It’s the economy Stupid! James Carville 1992 in Bill Clinton’s election
As Canadians prepare to go to the polls this fall, a major element in decision-making is the economy. Incumbent governments are usually punished in poor economic times. This campaign, our politicians are attempting to capture support with shiny new promises or complaints about the ethics and religions of the other leaders.
The housing market is soft, but consumer spending is strong. Business investors are sitting on their wallets as we suffer from trade problems with China, pipeline , and delays in the new NAFTA (USMCA).
After a stall-out in 2018, the Canadian economy has perked up a bit. Growth is expected to be moderate; (1.4% GDP according to the Conference Board of Canada) and job growth and wage increases are anticipated. Nationally, unemployment is at its lowest rate in 40 years at 5.7%.
So, while the Canadian economy is muddling through; the story for Alberta is worse. Low and volatile gas prices, insufficient pipeline takeaway capacity, weak capital investment and uncertain agriculture commodity prices are a drag on the resource sectors. International investors have fled Alberta, divesting $40 billion in assets. Capital spending in the oilsands is cut in half. Building permits are stagnant. The unemployment rate is 7.2%.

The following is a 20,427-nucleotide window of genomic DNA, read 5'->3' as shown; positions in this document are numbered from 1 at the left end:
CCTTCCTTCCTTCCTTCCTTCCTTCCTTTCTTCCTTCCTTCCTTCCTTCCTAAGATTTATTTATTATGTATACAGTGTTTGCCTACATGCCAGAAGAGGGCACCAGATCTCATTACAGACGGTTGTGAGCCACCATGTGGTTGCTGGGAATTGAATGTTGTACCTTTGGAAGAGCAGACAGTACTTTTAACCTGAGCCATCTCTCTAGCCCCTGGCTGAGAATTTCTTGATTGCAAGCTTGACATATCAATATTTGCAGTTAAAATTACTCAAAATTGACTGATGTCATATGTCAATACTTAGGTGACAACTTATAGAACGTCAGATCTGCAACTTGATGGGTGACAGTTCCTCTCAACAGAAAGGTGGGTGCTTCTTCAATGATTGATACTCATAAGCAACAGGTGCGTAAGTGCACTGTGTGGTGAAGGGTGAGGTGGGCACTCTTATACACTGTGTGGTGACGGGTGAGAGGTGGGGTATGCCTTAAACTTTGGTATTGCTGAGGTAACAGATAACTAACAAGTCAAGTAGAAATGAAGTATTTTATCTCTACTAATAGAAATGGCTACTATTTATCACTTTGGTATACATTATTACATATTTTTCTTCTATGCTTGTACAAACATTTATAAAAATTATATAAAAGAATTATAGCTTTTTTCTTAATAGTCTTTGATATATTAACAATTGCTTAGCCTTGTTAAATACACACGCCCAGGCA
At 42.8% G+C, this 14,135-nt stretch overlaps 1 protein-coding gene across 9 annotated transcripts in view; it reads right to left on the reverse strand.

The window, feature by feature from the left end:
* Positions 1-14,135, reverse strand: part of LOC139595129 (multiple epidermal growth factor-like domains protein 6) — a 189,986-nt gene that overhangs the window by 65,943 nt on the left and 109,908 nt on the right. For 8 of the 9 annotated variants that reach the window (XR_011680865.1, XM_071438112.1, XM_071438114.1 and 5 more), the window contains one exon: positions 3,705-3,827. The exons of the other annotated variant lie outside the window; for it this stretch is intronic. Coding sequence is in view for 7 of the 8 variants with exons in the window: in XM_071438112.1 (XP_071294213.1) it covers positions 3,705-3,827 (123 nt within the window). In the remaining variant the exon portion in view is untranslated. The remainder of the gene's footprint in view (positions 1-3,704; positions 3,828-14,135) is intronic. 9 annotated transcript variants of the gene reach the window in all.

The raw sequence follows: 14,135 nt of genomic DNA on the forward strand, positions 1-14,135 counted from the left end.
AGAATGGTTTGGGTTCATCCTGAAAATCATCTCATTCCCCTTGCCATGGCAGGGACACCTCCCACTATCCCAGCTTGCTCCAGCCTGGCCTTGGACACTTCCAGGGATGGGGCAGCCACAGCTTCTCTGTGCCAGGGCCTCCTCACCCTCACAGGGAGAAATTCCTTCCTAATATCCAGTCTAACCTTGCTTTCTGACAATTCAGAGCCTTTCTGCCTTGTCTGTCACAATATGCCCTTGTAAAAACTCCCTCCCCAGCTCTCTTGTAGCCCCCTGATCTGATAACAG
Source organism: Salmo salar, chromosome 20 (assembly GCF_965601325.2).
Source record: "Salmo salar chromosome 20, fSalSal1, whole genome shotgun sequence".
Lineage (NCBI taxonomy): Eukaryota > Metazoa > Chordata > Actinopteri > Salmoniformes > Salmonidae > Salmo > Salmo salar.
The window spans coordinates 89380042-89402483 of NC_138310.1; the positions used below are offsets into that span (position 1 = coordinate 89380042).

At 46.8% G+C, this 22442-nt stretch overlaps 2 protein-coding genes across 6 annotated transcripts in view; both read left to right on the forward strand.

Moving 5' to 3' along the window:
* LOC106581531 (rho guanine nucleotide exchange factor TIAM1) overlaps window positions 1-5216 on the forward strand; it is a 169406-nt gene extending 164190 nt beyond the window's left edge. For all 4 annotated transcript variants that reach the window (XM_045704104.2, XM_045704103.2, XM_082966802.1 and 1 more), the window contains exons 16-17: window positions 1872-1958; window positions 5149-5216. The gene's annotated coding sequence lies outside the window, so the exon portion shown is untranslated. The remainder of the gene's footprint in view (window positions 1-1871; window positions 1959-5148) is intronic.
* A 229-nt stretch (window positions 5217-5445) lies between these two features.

With a steady drumbeat of anti-oil rhetoric and policies from the federal government, the 5 year-long recovery after the energy price collapse of 2014 has been unsteady and erratic.
To the extent that governments are judged based on economic performance the Liberals might expect to see mixed support in central Canada and poor support on the prairies.
There are two other economic issues that are part of voters’ economic calculations this election. Climate change and pipeline policies will form part of the equation. On climate change neither the Liberals nor Conservative platforms are committed to reaching the Paris Accord CO2 reduction targets for Canada. The NDP and Green Party have more aggressive climate change plans that propose dramatic changes in the economy.
And on pipeline access, the Liberals claim that purchasing the TransMountain pipeline is a signal of their support for Alberta’s energy industry. The Conservatives take the view that it was Liberal policy failures that drove the private sector out; necessitating government intervention. They propose a national infrastructure corridor. The NDP and the Green Party oppose the TransMountain pipeline.
As Alberta’s economy wallows in a near-recession trough, the Liberal Party can expect little support at the polls. That is a function of Alberta’s weak economy and the view that the federal government is largely to blame.